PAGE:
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Cody Battershill: May & Blanchet Claim Oil is ‘Dead’, Even as it Powers & Saves Our Lives

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These translations are done via Google Translate

Cody Battershill

May 8, 2020

Over the past few months, Canadians have been through a life changing crisis.

From the COVID-19 pandemic’s 4000-plus deaths across the country, to its preventative lockdowns, physical distancing and economic devastation, most of us have never experienced anything remotely like it.

The same holds true for several Canadian industries, especially the oil and gas sector which has faced not just lower demand for petroleum as a result of the virus, but also a virus-related price war between two of the world’s largest crude oil producers – Russia and Saudi Arabia. The historic one-two punch has been devastating for one of Canada’s most important sectors.

What else could possibly go wrong? Well, consider the latest onslaught: When Canadians appear largely committed to working together to support our disintegrating economy irrespective of his or her job, industry or personal values and beliefs, the oil and gas sector and its hundreds of thousands of workers are facing a barrage from a third front.

I’m referring to the reckless assault from former Green Party leader Elizabeth May and current Bloc Quebecois leader Yves-François Blanchet, in which they recently claimed “oil is dead” and warned the federal government against providing support for this critical sector.

Have COVID-19 and the price war created serious concern over the short-term health of Canada’s and the world’s oil and gas industry? Yes! Should we follow May and Blanchet and simply abandon one of our most important sectors without a fair assessment of the facts? Of course not.

At their controversial news conference, Blanchet and May claimed there’s no advantage to supporting fossil fuel energy. “If we want to get out of this pandemic with a healthy global economy, don’t put money in fossil fuels at all – it won’t work,” May claimed, preferring public investment in renewables, energy efficiency and a low carbon economy.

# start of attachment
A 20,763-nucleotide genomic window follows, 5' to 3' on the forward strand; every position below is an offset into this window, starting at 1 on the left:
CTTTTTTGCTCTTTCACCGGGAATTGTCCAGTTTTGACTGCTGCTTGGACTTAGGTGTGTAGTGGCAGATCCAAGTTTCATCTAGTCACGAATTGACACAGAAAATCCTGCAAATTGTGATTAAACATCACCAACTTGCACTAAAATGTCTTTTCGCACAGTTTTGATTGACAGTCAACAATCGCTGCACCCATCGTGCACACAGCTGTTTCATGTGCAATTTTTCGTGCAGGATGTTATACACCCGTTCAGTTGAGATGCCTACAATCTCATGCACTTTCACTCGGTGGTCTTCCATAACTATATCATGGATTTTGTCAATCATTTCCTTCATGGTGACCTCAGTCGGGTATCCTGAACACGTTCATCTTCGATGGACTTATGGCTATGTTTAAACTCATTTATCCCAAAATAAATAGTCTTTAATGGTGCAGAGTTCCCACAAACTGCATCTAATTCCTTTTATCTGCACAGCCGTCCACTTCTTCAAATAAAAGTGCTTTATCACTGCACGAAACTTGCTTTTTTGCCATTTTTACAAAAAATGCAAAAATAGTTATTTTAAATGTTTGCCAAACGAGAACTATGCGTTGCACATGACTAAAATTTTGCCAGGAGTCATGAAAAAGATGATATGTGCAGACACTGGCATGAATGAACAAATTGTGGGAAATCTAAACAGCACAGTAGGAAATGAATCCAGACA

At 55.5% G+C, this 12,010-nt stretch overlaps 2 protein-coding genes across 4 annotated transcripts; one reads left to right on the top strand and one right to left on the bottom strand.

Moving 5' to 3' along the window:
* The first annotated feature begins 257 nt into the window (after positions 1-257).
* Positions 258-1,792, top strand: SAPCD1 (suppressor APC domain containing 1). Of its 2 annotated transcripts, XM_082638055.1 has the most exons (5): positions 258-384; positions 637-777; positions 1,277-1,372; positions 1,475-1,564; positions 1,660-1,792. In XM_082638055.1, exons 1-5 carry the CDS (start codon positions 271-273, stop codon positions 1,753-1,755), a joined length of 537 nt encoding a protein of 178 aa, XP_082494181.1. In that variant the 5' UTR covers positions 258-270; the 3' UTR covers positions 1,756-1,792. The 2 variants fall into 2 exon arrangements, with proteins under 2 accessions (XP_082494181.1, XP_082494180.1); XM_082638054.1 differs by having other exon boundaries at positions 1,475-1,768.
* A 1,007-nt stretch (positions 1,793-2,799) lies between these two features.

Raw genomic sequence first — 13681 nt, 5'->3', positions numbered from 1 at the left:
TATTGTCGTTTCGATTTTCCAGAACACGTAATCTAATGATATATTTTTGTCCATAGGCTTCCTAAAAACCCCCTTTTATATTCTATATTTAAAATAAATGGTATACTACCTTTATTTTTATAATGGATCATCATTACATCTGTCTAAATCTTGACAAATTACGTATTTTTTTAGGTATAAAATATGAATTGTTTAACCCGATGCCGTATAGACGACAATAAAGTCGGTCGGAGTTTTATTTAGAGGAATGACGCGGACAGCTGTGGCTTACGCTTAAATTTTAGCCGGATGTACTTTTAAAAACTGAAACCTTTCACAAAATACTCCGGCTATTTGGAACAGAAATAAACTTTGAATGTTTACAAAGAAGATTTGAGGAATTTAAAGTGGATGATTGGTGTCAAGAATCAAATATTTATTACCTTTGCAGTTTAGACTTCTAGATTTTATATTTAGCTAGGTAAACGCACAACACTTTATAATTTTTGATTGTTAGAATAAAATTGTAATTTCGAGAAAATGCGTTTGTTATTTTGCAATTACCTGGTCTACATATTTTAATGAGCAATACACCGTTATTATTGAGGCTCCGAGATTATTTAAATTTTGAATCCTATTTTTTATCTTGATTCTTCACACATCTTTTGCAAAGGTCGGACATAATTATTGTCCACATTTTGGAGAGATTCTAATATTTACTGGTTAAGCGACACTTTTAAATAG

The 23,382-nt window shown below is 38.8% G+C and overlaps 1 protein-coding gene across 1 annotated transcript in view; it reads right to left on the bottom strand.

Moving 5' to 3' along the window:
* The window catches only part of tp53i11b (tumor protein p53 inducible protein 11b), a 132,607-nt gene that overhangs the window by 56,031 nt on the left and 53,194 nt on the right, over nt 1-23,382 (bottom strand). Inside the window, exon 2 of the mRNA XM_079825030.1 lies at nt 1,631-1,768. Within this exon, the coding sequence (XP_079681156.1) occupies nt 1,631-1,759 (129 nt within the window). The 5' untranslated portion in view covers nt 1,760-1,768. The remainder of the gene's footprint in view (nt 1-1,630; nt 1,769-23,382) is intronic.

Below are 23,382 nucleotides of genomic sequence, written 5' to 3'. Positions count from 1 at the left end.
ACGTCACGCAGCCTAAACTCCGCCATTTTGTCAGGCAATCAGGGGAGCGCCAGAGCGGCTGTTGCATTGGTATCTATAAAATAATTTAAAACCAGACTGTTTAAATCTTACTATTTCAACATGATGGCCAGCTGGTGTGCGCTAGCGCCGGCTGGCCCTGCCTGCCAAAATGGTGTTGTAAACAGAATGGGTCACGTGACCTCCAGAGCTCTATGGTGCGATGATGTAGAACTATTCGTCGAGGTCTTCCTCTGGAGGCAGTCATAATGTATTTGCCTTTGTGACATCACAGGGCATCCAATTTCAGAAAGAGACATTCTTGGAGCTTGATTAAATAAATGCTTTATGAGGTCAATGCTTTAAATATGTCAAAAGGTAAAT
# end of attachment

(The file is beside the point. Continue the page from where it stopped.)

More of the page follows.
May and Blanchet might wish to look at the Short-Term Energy Outlook prepared by the US Energy Information Administration (EIA) in early April, which states, “EIA expects global petroleum and liquid fuels demand will decrease by 5.2 million barrels per day (b/d) in 2020 from an average of 100.7 million b/d last year before increasing by 6.4 million b/d in 2021.”

In other words, oil demand is projected to recover post COVID-19, increasing by 1.2 million barrels per day in 2021 over last year.

I’ll agree with May and Blanchet on one point: Canadians would be wise to continue investing in renewables and energy efficiency, but realists acknowledge it’s not enough. A strong post-COVID-19 recovery of Canada’s economy requires our entire resource sector, and our oil and gas industry plays an outsized role in our economic prosperity.

In inviting May and Blanchet to tour the oilsands once it is safe to do so, here’s how the leadership of McMurray Métis Local 1935 explained matters recently.

“Yes, we need to look at other ways to diversify the economy, but for now oil is going to remain a major commodity,” McMurray Métis CEO Bill Loutitt said in a story in Fort McMurray Today. “It’s there and we should continue producing it in a safe, reliable way.”

I couldn’t agree more. We can’t turn a blind eye to the oil and gas sector and its 530,000 employees and contractors, many of whom support families across the country. Nor can we ignore the combined contribution from the upstream and pipeline sectors to our national GDP in 2018 of $132 billion. (According to Viewpoint Research, the number increases to $200 billion once you add related downstream activities and power generation).

According to the Alberta Government, the province has made a net contribution to Canada of more than $600 billion over the past several decades – largely a result of the prosperity created by the oil and gas sector.

Additionally, the oil and gas sector has made incredible technological innovations and advancements over the past few decades. For example, the emissions intensity per barrel produced in the oilsands dropped by 29 percent between 2000 and 2018 and is expected to improve by another 16 to 23 percent by 2030, according to IHS Markit. Our oil and gas industry is the largest spender on environmental protection and clean technology in Canada, and we are global leaders on ESG rankings compared to other producers.

Despite COVID-19, all indicators point toward an oil industry with growing demand for many years to come. Maybe May and Blanchet should do their homework before wrongly predicting the sector’s demise. More than ever we need to work together and we need leaders to bring people together.

Cody Battershill is a Calgary realtor and founder / spokesperson for, a volunteer organization that supports Canadian energy development and the environmental, social and economic benefits that come with it.


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